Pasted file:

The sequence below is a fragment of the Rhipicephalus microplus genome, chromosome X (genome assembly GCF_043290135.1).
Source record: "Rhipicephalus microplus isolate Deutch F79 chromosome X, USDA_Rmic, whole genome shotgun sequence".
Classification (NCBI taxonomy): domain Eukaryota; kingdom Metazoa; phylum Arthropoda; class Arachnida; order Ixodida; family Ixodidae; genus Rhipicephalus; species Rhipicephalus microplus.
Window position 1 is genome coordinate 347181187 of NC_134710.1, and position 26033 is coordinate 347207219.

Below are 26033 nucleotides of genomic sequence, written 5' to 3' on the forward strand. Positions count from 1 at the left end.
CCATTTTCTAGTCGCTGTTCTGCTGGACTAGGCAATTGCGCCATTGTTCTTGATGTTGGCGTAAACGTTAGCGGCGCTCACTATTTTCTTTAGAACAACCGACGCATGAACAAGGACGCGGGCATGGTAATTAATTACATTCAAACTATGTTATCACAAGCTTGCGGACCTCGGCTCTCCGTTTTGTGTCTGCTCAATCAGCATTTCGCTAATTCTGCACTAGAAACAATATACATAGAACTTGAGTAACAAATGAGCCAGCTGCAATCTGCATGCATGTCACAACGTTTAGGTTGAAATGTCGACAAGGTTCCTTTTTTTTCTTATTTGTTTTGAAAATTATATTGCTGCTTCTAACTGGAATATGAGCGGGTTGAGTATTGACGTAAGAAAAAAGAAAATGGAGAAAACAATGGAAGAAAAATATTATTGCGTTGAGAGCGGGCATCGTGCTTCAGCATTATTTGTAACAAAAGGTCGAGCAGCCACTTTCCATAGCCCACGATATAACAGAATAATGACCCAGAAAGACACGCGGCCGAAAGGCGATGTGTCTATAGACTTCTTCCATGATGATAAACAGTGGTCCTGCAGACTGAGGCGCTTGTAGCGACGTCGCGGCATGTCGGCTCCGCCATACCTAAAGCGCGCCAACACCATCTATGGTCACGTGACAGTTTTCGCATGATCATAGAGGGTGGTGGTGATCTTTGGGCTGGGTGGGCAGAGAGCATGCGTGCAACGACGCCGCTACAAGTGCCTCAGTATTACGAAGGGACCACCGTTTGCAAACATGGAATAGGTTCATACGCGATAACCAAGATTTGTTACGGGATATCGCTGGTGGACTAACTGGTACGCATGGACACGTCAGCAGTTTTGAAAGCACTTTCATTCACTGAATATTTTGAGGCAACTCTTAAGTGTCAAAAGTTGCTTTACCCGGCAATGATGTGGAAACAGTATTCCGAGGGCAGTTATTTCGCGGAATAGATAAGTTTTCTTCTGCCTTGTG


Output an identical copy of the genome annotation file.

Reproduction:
The sequence below is a fragment of the Rhipicephalus microplus genome, chromosome X (genome assembly GCF_043290135.1).
Source record: "Rhipicephalus microplus isolate Deutch F79 chromosome X, USDA_Rmic, whole genome shotgun sequence".
Classification (NCBI taxonomy): domain Eukaryota; kingdom Metazoa; phylum Arthropoda; class Arachnida; order Ixodida; family Ixodidae; genus Rhipicephalus; species Rhipicephalus microplus.
Window position 1 is genome coordinate 347181187 of NC_134710.1, and position 26033 is coordinate 347207219.

Below are 26033 nucleotides of genomic sequence, written 5' to 3' on the forward strand. Positions count from 1 at the left end.
CCATTTTCTAGTCGCTGTTCTGCTGGACTAGGCAATTGCGCCATTGTTCTTGATGTTGGCGTAAACGTTAGCGGCGCTCACTATTTTCTTTAGAACAACCGACGCATGAACAAGGACGCGGGCATGGTAATTAATTACATTCAAACTATGTTATCACAAGCTTGCGGACCTCGGCTCTCCGTTTTGTGTCTGCTCAATCAGCATTTCGCTAATTCTGCACTAGAAACAATATACATAGAACTTGAGTAACAAATGAGCCAGCTGCAATCTGCATGCATGTCACAACGTTTAGGTTGAAATGTCGACAAGGTTCCTTTTTTTTCTTATTTGTTTTGAAAATTATATTGCTGCTTCTAACTGGAATATGAGCGGGTTGAGTATTGACGTAAGAAAAAAGAAAATGGAGAAAACAATGGAAGAAAAATATTATTGCGTTGAGAGCGGGCATCGTGCTTCAGCATTATTTGTAACAAAAGGTCGAGCAGCCACTTTCCATAGCCCACGATATAACAGAATAATGACCCAGAAAGACACGCGGCCGAAAGGCGATGTGTCTATAGACTTCTTCCATGATGATAAACAGTGGTCCTGCAGACTGAGGCGCTTGTAGCGACGTCGCGGCATGTCGGCTCCGCCATACCTAAAGCGCGCCAACACCATCTATGGTCACGTGACAGTTTTCGCATGATCATAGAGGGTGGTGGTGATCTTTGGGCTGGGTGGGCAGAGAGCATGCGTGCAACGACGCCGCTACAAGTGCCTCAGTATTACGAAGGGACCACCGTTTGCAAACATGGAATAGGTTCATACGCGATAACCAAGATTTGTTACGGGATATCGCTGGTGGACTAACTGGTACGCATGGACACGTCAGCAGTTTTGAAAGCACTTTCATTCACTGAATATTTTGAGGCAACTCTTAAGTGTCAAAAGTTGCTTTACCCGGCAATGATGTGGAAACAGTATTCCGAGGGCAGTTATTTCGCGGAATAGATAAGTTTTCTTCTGCCTTGTG